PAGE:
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Everything You Need to Know about Traveling with Fathom Cruises

I never thought of myself as a cruise person, but Fathom Cruises claimed to focus on “Impact Travel” and that intrigued me. This company has a smaller boat, holding only 700 passengers, as opposed to the couple of thousand many other cruise boats hold. They also stay at cruise ports longer so that the passengers can actually interact with locals in a meaningful way. When I got a chance to join Fathom Travel on a cruise to the Dominican Republic, I took it.

Spoiler alert: I liked my cruise to the Dominican Republic so much that I ended up staying on the boat and continuing on to Cuba.

So, since I’ve done both the cruises that Fathom Travel offers, I’m here to give you the low-down on what to expect. While the format of the time on the boat is similar between the two cruises, the on-ground activities in Cuba and the Dominican Republic are very different as are the clientele that frequent each cruise.

Everything you need to know about traveling with Fathom Cruises

Obviously, you can get a lot of information on Fathom’s site, but I’ll provide some details that I would have liked to have known before I got on board.*
*Note: All prices and information were valid as of June 2016

Preparing for the Trip:

For both trips you’ll want to pack extra sunscreen and laundry detergent.

You’ll be getting a lot of sun exposure while on the boat (UV rays are stronger at sea!) and you’d be surprised how quickly you run out of sun screen. You can buy sun protection on the ship or in the ports, but it’s pricey, so you’d be better off just packing extra.

You’ll also want to bring along some laundry pods or single-use detergent packets, which you can find in the travel section at most pharmacies. The ship has a self-service laundry room that is free to use, but you have to bring your own detergent. Once again, you can purchase it on board, but it’s unnecessarily expensive. Both trips are hot and sweaty, and you just might want to stay on for the second trip like I did, so laundry detergent will come in handy.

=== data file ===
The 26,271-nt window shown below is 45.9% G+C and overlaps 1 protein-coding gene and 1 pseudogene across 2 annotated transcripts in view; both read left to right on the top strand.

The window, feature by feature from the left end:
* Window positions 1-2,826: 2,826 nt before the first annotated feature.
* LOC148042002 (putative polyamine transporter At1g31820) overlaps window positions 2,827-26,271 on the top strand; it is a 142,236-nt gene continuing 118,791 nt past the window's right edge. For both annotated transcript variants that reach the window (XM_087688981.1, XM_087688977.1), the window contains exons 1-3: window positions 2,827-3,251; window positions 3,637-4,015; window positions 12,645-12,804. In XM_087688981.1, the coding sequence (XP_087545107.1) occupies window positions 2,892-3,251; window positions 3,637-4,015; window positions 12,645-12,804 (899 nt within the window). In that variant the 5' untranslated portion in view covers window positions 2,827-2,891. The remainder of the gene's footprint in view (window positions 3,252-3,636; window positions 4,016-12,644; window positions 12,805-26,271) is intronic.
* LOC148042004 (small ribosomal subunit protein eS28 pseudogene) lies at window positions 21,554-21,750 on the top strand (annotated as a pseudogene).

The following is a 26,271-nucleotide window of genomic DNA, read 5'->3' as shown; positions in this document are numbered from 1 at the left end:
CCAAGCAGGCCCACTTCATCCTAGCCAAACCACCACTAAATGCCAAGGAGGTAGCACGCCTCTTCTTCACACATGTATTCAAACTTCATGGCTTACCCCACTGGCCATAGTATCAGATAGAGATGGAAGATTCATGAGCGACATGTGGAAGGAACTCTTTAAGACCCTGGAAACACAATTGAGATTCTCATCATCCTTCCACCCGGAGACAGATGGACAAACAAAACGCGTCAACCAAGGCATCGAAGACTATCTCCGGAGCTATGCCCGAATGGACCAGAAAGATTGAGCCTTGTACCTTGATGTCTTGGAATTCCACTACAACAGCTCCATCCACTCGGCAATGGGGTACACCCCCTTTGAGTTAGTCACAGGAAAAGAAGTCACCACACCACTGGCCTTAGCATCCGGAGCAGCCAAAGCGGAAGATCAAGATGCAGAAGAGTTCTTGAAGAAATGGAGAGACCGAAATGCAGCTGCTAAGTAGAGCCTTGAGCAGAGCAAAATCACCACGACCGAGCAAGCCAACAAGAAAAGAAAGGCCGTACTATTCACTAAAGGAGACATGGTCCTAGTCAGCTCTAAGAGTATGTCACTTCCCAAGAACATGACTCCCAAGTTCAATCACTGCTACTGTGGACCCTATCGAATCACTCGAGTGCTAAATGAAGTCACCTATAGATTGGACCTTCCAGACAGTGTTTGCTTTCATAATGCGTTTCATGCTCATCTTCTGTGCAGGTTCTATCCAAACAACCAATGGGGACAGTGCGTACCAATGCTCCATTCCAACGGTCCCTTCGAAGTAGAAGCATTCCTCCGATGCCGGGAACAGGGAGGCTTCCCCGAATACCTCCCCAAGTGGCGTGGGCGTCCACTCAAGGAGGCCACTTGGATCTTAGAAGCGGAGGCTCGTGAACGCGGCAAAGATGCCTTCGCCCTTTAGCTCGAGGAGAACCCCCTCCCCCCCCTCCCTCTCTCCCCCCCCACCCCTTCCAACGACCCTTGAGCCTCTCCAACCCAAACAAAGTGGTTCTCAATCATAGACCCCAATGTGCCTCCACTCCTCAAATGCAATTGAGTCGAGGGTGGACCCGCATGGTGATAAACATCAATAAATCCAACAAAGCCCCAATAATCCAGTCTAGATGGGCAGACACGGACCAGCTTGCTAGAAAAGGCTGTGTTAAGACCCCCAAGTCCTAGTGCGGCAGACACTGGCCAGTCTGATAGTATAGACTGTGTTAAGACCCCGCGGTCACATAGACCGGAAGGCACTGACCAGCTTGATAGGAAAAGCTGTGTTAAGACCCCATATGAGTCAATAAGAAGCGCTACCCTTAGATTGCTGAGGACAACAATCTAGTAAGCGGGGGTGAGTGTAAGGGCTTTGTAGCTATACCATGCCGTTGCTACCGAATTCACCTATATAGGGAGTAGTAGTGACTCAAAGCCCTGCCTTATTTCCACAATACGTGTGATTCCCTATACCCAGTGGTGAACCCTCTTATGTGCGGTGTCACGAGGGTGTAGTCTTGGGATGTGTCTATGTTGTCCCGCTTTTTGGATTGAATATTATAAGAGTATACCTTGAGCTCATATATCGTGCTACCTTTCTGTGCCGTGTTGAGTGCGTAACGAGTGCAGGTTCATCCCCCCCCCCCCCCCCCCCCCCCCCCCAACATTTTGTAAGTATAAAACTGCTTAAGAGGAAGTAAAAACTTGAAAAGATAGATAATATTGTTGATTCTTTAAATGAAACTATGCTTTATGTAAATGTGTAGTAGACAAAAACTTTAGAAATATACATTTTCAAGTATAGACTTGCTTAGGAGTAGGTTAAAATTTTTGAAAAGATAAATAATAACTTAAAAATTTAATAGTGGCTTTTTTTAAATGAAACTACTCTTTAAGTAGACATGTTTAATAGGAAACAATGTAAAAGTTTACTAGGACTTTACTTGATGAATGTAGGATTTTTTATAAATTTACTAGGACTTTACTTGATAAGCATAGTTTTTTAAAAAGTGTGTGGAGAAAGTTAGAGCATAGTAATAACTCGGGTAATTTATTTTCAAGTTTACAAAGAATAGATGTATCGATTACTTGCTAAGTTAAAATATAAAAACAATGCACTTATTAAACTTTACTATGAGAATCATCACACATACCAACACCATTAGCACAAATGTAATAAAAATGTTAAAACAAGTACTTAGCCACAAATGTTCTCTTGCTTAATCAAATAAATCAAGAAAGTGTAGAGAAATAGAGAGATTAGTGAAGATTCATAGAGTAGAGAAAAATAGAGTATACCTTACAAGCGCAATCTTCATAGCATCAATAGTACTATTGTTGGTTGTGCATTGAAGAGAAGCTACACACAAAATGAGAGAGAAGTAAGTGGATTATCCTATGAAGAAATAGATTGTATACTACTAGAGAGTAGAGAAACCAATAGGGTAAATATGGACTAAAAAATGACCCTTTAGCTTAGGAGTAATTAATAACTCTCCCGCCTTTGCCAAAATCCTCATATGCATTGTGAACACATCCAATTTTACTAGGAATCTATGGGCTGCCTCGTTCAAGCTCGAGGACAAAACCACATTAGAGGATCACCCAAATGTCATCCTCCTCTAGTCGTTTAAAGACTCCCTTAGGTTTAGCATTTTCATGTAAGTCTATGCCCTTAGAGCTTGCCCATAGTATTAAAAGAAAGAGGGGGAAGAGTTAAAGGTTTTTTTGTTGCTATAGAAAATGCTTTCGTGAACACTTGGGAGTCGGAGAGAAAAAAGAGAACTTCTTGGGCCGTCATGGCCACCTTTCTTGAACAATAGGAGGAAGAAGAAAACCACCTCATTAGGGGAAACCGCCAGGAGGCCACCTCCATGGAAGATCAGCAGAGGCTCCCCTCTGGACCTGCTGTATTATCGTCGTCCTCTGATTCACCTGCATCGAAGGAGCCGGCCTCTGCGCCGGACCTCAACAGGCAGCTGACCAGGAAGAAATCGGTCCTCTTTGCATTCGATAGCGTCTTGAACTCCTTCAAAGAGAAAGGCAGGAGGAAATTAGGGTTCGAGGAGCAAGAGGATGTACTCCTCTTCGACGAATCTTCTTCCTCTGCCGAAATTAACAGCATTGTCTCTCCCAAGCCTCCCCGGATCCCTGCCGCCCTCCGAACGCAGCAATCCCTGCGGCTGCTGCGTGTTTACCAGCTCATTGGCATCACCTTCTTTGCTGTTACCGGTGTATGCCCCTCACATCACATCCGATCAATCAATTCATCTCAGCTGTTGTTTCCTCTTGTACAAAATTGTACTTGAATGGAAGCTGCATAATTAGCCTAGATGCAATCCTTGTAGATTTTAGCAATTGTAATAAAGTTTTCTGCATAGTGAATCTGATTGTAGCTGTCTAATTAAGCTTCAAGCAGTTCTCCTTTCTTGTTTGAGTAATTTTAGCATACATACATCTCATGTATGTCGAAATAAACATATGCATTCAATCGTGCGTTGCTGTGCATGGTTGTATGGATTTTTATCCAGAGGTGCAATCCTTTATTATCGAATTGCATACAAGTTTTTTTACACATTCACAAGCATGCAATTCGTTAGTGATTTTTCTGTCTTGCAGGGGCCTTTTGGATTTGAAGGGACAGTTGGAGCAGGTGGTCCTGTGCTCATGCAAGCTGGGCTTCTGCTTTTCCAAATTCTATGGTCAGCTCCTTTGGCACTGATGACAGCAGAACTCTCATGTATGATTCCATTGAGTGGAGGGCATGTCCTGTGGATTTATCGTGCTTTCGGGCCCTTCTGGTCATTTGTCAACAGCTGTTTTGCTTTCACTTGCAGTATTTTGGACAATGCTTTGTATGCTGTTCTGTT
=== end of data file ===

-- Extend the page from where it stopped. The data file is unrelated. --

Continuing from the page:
Dominican Republic

Due to the wide range of Impact Activities (more on that below), you might want to pack a few things that you wouldn’t normally bring for a Caribbean vacation. Several of the Impact Activities require pants, preferably something like old jeans or work pants that you don’t mind getting dirty. You’ll also need a pair of closed-two shoes that are suitable for walking but also can handle large amounts of dirt. A couple of the activities involve working in the sun for long periods of time, so hats, long sleeve shirts, and plenty of sun screen are highly recommended if you want to limit your skin’s exposure to the sun. I met several people on board who were upset that they hadn’t packed old pants suitable for some of the outdoor Impact Activities, so bring some just in case!

Cuba

You won’t be working in Cuba, but you will be walking around in the hot Caribbean sun a lot, so you’ll need comfy shoes and some very breathable clothing. There are also some great nighttime dancing opportunities, both through Fathom and on your own, so an outfit complete with shoes you can dance in is a must!

Drinking on Board

I don’t know about you, but when I’m traveling (or just you know, living my life) I like to know when, where, and how much alcohol I can consume. Fathom cruises allows each passenger to bring on one 750ml bottle of wine or champagne when they board the boat in Miami. However, due to some weird but wonderful loophole, this rule does not apply when re-boarding the boat in the Dominican Republic or Cuba. This means you can buy absolutely delicious rum from both of these Caribbean destinations and just carry it back on board. Unlike other cruises, Fathom does not confiscate your alcohol; you can pop those bottles whenever you want. However, they do ask that you don’t lug your bottle around and set it on tables in bars where other passengers are actually paying for drinks. I think that’s pretty fair. The rules about drinking are incredibly lax, and I’m wondering if, as the cruise grows, they will start cracking down on liquor bought off the boat. However, for now, I recommend you buy amazingly cheap and tasty Brugal rum from the Duty Free right outside the boat in the Dominican Republic and your rum of choice from a shop in Cuba. (Or buy it from a sketchy dude who works at the rum factory like I did. But that’s another story)

Prices on board Fathom Cruises

Drinks: $5.50+ for a beer, $8.50+ for a cocktail, $12.50+ for a glass of wine, $25+ for a bottle of wine.

Salon: $29 for a traditional manicure, $45 for a traditional pedicure, and $59+ for haircuts.

Full price list:

fathom cruises salon prices

Fathom Cruises Salon Price List (click to enlarge)

Spa: $60 for a facial, $119 for a 50 minute massage, and $150 for 50 minute acupuncture session

Full price list:

fathom cruises spa prices

Fathom Cruises Spa Price List (Click to Enlarge)

 

Prices at the Ports

Dominican Republic

Currency: Dominican Pesos or US Dollars

Honestly, you can change your dollars at an exchange house in town, but it was pretty pointless. I was stubborn and changed some cash out, but every single place, from taxis to restaurants, accepted US dollars.